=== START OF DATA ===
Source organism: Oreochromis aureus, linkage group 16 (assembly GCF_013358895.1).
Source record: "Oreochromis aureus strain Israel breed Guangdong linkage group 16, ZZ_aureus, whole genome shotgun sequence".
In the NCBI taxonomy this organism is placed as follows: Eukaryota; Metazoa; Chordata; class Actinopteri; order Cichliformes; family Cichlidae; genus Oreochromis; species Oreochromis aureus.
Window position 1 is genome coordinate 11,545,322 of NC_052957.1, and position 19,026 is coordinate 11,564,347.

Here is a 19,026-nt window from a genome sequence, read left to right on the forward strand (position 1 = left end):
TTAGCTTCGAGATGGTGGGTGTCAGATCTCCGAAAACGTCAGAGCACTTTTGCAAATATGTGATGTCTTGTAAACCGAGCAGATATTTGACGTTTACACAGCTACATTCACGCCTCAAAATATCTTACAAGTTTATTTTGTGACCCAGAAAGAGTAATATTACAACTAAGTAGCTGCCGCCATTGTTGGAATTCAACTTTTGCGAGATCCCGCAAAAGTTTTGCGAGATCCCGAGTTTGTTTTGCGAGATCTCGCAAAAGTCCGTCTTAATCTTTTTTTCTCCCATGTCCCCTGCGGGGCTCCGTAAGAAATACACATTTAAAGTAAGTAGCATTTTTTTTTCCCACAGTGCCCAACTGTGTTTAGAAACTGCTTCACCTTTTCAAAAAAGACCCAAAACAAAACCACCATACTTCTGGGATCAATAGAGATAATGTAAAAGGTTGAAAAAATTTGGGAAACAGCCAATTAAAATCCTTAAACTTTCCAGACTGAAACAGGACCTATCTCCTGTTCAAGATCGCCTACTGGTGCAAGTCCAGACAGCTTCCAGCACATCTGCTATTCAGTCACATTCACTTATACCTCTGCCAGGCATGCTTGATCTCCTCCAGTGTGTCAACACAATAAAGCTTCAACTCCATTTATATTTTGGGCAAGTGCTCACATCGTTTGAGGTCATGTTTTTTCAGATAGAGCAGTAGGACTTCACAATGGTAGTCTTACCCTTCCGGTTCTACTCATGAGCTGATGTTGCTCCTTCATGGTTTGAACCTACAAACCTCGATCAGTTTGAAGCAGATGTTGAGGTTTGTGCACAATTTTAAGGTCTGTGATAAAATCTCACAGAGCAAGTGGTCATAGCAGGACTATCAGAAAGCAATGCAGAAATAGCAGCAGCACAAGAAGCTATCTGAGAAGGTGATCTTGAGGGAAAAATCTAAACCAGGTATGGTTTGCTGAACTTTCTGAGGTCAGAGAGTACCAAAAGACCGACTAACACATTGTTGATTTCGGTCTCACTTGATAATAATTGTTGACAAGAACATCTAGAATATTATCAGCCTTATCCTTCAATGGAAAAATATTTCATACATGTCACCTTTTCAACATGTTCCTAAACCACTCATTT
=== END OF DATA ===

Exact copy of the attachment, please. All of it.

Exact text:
Source organism: Oreochromis aureus, linkage group 16 (assembly GCF_013358895.1).
Source record: "Oreochromis aureus strain Israel breed Guangdong linkage group 16, ZZ_aureus, whole genome shotgun sequence".
In the NCBI taxonomy this organism is placed as follows: Eukaryota; Metazoa; Chordata; class Actinopteri; order Cichliformes; family Cichlidae; genus Oreochromis; species Oreochromis aureus.
Window position 1 is genome coordinate 11,545,322 of NC_052957.1, and position 19,026 is coordinate 11,564,347.

Here is a 19,026-nt window from a genome sequence, read left to right on the forward strand (position 1 = left end):
TTAGCTTCGAGATGGTGGGTGTCAGATCTCCGAAAACGTCAGAGCACTTTTGCAAATATGTGATGTCTTGTAAACCGAGCAGATATTTGACGTTTACACAGCTACATTCACGCCTCAAAATATCTTACAAGTTTATTTTGTGACCCAGAAAGAGTAATATTACAACTAAGTAGCTGCCGCCATTGTTGGAATTCAACTTTTGCGAGATCCCGCAAAAGTTTTGCGAGATCCCGAGTTTGTTTTGCGAGATCTCGCAAAAGTCCGTCTTAATCTTTTTTTCTCCCATGTCCCCTGCGGGGCTCCGTAAGAAATACACATTTAAAGTAAGTAGCATTTTTTTTTCCCACAGTGCCCAACTGTGTTTAGAAACTGCTTCACCTTTTCAAAAAAGACCCAAAACAAAACCACCATACTTCTGGGATCAATAGAGATAATGTAAAAGGTTGAAAAAATTTGGGAAACAGCCAATTAAAATCCTTAAACTTTCCAGACTGAAACAGGACCTATCTCCTGTTCAAGATCGCCTACTGGTGCAAGTCCAGACAGCTTCCAGCACATCTGCTATTCAGTCACATTCACTTATACCTCTGCCAGGCATGCTTGATCTCCTCCAGTGTGTCAACACAATAAAGCTTCAACTCCATTTATATTTTGGGCAAGTGCTCACATCGTTTGAGGTCATGTTTTTTCAGATAGAGCAGTAGGACTTCACAATGGTAGTCTTACCCTTCCGGTTCTACTCATGAGCTGATGTTGCTCCTTCATGGTTTGAACCTACAAACCTCGATCAGTTTGAAGCAGATGTTGAGGTTTGTGCACAATTTTAAGGTCTGTGATAAAATCTCACAGAGCAAGTGGTCATAGCAGGACTATCAGAAAGCAATGCAGAAATAGCAGCAGCACAAGAAGCTATCTGAGAAGGTGATCTTGAGGGAAAAATCTAAACCAGGTATGGTTTGCTGAACTTTCTGAGGTCAGAGAGTACCAAAAGACCGACTAACACATTGTTGATTTCGGTCTCACTTGATAATAATTGTTGACAAGAACATCTAGAATATTATCAGCCTTATCCTTCAATGGAAAAATATTTCATACATGTCACCTTTTCAACATGTTCCTAAACCACTCATTT